Organizers of Sunday\’s independence referendum in Ukraine’s eastern Ukrainian region of Donetsk say 89 percent of those who cast ballots voted in favor of seceding from Ukraine.
The head of the self-proclaimed Donetsk People\’s Republic election commission, Roman Lyagin, told journalists several hours after the vote ended that 89.07% voted in favour of self-rule, with 10.19% against, with 0.74% of the ballots declared invalid.
Turnout was put at nearly 75%. The early results are impossible to independently verify as there were no international monitors present in Donetsk.
Results in the Luhansk region are expected later on Monday.
Donetsk separatist leader Denis Pushilin told one Russian news agency that once the results were confirmed, all Ukrainian military troops in the region would be considered "occupying forces".
In Luhansk, another eastern region, the results – also expected to show a strong backing – will be released soon.
The ballot papers in Ukrainian and Russian ask one question: "Do you support the Act of State Self-Rule of the Donetsk People\’s Republic/Luhansk People\’s Republic?"
A second round of voting is planned in a week\’s time, asking whether people support joining Russia. Organisers also say they will boycott Ukraine\’s presidential elections on 25 May.
Ukraine called the vote a "criminal farce" organised by Russia. The EU and US also said the polls were illegal.
Separatists claimed two people were killed by armed men loyal to Kiev in the city of Krasnoarmiisk.
Interim Ukrainian President Oleksandr Turchynov has warned secession supporters that independence for the regions would be "a step into the abyss."
He has appealed to the rebels to join talks on greater autonomy in the east.
The referendums were held despite an earlier call by Russian President Vladimir Putin to delay them in order to create the conditions necessary for dialogue.
A senior Russian politician said on Sunday he had brought to Moscow a petition by residents of Moldova\’s Russian-speaking, breakaway region of Transdniestria that backs union with Russia.
Dmitry Rogozin\’s comments will likely rattle Moldova, a former Soviet republic which, like neighboring Ukraine, is seeking closer ties with Europe but faces stiff resistance from Moscow.
Transdniestria, which says it broke from Moldova in 1990, has long sought to join Russia and the West fears the narrow sliver of land on the Dniestr river will be Moscow\’s next target following its annexation of Ukraine\’s Crimea region in March and its support for pro-Russian separatists in eastern Ukraine.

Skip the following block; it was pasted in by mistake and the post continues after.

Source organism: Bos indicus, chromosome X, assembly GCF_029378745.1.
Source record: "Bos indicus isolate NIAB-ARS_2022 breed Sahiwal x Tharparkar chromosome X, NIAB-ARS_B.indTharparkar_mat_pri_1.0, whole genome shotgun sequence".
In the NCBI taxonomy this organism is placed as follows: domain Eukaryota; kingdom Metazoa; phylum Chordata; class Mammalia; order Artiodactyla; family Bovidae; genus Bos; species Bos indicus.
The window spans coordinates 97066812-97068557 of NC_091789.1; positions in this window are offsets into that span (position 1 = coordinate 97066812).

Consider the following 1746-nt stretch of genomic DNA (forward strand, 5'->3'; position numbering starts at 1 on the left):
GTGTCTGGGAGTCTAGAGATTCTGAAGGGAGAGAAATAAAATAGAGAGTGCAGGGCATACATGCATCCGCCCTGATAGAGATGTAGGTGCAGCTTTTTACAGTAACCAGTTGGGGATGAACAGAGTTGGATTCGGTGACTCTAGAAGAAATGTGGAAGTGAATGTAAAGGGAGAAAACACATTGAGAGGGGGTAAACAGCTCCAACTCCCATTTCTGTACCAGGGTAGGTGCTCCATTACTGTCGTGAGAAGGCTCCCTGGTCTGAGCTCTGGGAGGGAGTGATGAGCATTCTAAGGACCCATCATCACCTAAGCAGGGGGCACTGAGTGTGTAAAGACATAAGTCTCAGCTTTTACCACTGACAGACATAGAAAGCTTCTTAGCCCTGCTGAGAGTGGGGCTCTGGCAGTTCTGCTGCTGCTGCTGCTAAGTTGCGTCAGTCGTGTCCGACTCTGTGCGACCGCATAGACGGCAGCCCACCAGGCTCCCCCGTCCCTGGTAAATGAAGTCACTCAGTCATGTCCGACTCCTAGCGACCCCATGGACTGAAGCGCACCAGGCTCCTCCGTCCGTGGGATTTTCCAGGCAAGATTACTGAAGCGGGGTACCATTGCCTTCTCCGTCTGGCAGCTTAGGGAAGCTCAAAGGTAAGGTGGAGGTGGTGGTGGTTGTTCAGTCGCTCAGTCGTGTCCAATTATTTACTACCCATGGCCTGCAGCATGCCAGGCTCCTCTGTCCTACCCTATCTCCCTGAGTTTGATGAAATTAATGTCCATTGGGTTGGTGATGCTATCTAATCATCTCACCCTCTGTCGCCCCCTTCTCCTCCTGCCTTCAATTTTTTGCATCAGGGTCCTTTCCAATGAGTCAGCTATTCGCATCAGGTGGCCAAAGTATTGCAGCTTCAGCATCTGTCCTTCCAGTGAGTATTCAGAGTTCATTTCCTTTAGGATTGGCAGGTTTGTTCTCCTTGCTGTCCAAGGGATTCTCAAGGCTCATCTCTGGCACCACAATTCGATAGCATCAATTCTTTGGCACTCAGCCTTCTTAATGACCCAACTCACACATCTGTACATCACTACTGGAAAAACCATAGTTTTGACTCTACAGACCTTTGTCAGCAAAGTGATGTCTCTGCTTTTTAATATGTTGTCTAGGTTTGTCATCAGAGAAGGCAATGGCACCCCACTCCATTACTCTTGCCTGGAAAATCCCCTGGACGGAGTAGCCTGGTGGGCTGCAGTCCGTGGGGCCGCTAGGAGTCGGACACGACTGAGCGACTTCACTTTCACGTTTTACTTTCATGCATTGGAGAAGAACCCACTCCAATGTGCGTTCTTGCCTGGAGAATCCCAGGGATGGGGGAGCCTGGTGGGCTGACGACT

Moscow said it has the right to protect its compatriots and Russian-speakers abroad but denies Western accusations that it is fomenting unrest in eastern Ukraine as a possible pretext for an intervention.
Ukraine\’s Crimea region was annexed by Russia in March after a similar vote.
Jen Psaki, a State Department spokeswoman, said late Saturday the U.S. will not recognize the results. She said the polls "violate international law and the territorial integrity of Ukraine."
Psaki said the U.S. is "disappointed" that Russia has not used its influence in the region to postpone the poll, despite Russian President Vladimir Putin\’s suggestion last week to delay the vote and his claim that Russian forces were pulling back from the Ukrainian border.
Instead, Psaki said, the U.S. does not have any indication the Russian military is moving away from the border. She said Russian state media continue to "strongly back" the referendums "with no mention of Putin\’s call for postponement."
Western leaders blame Moscow for encouraging the separatist movement. German Chancellor Angela Merkel and French President Francois Hollande said Saturday they would back new economic sanctions against Moscow if the ongoing unrest threatens Ukraine\’s May 25 presidential election.
On Friday, Putin visited Ukraine\’s Crimea peninsula for the first time since Moscow annexed the territory in March. The United States, which does not recognize the annexation, condemned Putin\’s visit.
The Ukrainian foreign ministry condemned the polls, saying they were "inspired, organised and funded by the Kremlin".
In a statement, it said: "The Ukrainian people does not recognise any terrorist referendums in the Donetsk and Luhansk regions, and also in Crimea," in a reference to Russia\’s annexation of the southern peninsula in March.
Russia is estimated to have some 40,000 troops near the border, but has said it has no plans to cross into mainland Ukraine.
Moscow says the troops have been pulled back, but NATO says it has seen no sign of this.
The vote marks a deepening of the political crisis in Ukraine, which has pushed East-West relations to lows not seen since the Cold War.